Friday, October 17, 2008

Why you need to know a little about a lot

Charton Heston's passing reminded me of a story. Nearly 20 years ago I happened to be anchoring one Sunday nite. I arrived in the newsroom about two in the afternoon and asked the very young producer if anything interesting was going on.

"Nope," he said. "There was some actor in town that I never heard of, so I didn't send anyone to cover it."

Always being interested whenever Hollywood people dropped by, I asked, "Who was the actor?"

The producer picked up a piece of paper and read, "Some guy named Charl....ton Heston. You ever hear of him?"

Incredible. I rolled my eyes, amazed that anyone in the country, much less the news business, didn't know the guy who'd played Moses. I was ticked off that he wouldn't be in our newscast, and also upset that I didn't get to meet a true Hollywood icon. I played what would have been a great package in my mind, getting Heston to play along. "Get your stinking paws off me you damn dirty reporter!"

This story brought to mind another classic from a friend who worked at a California station. One day in the late eighties there was a newsroom discussion about how everyone remembers what they were doing during big events. People who were old enough to remember 1963 were discussing where they were when Kennedy was shot. A college intern chimed in, "Ted Kennedy got shot?"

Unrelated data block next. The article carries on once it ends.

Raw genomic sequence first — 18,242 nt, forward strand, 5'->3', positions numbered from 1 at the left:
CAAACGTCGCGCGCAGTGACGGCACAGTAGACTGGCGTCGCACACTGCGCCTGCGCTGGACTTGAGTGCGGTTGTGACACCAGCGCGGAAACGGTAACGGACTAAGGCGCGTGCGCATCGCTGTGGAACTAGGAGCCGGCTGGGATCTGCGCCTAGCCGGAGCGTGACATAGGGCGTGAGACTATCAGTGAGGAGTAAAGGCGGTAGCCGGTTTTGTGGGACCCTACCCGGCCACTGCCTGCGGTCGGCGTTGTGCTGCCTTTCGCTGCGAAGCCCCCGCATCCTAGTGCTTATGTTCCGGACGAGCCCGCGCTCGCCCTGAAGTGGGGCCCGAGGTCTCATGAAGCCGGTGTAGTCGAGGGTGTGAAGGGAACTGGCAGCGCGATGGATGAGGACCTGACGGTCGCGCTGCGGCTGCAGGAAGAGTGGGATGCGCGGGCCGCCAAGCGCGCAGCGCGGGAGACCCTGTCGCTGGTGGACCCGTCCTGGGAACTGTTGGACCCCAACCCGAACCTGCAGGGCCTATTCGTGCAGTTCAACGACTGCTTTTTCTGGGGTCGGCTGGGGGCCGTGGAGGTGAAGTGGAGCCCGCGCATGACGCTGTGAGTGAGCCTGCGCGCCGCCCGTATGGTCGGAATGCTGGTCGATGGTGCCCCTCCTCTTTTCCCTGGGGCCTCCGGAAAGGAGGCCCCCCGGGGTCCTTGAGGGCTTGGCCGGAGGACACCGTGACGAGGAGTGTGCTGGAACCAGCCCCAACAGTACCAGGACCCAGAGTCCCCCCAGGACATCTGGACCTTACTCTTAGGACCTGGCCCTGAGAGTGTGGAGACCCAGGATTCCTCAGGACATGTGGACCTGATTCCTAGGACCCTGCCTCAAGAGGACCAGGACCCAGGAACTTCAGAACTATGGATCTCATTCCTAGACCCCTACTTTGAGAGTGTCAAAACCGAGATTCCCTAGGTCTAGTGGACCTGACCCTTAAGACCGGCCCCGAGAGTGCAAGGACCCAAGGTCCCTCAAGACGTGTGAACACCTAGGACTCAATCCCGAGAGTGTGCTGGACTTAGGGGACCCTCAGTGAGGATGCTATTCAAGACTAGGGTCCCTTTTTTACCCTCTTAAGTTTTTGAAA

Sadly, young people often think nothing is important except what is important to their own generation. Many times people who major in journalism don't bother learning anything about history and couldn't tell a State Senator from a US Senator.

If you're one of those people, time for a reality check.

I was waiting at the doctor's office today. I noticed the people my age and older were reading in the waiting room. The young people were sitting there, staring into space. What a sad waste of time.

When you have free time, read and learn something. Buy an old fashioned almanac and learn some interesting historical stuff. Watch shows like Jeopardy. Living alone? Read something while eating dinner. Listen to talk radio once in awhile instead of what passes for music these days.

When I was a kid and didn't know something, my dad would say, "Look it up." I'd go to our 1958 version of the World Book Encyclopedia ("Someday man will travel in space!") and while I was looking something up I'd read about some other interesting things.

While we cover he events of the day, history is always a factor. Read and learn.

Thursday, October 16, 2008

Top 10 ways to make your newsroom a happier place

I once worked with a photographer who had a New York sense of sarcasm even though he grew up in a small town. One day, fed up with the way management was treating us, he put the following on the newsroom bulletin board:

"The beatings will continue until morale improves."

While that sign got a lot of laughs, it also spoke volumes.

I got into the business in the early 1980's, and newsrooms were actually a lot of fun. Of course I wasn't paid much and had a second job moonlighting as a public address announcer for the local minor league baseball team. But there was a team spirit in those newsrooms, not the "us versus them" concept which pits the rank and file against management these days; or the more damaging scenario of late, on-air people against one another. If your career now feels like a job, you're in one of those newsrooms.

Of course it is easy to blame the atmosphere today on money. TV is not the cash cow it used to be. Still, no excuse for treating people badly whether they are your subordinates or co-workers.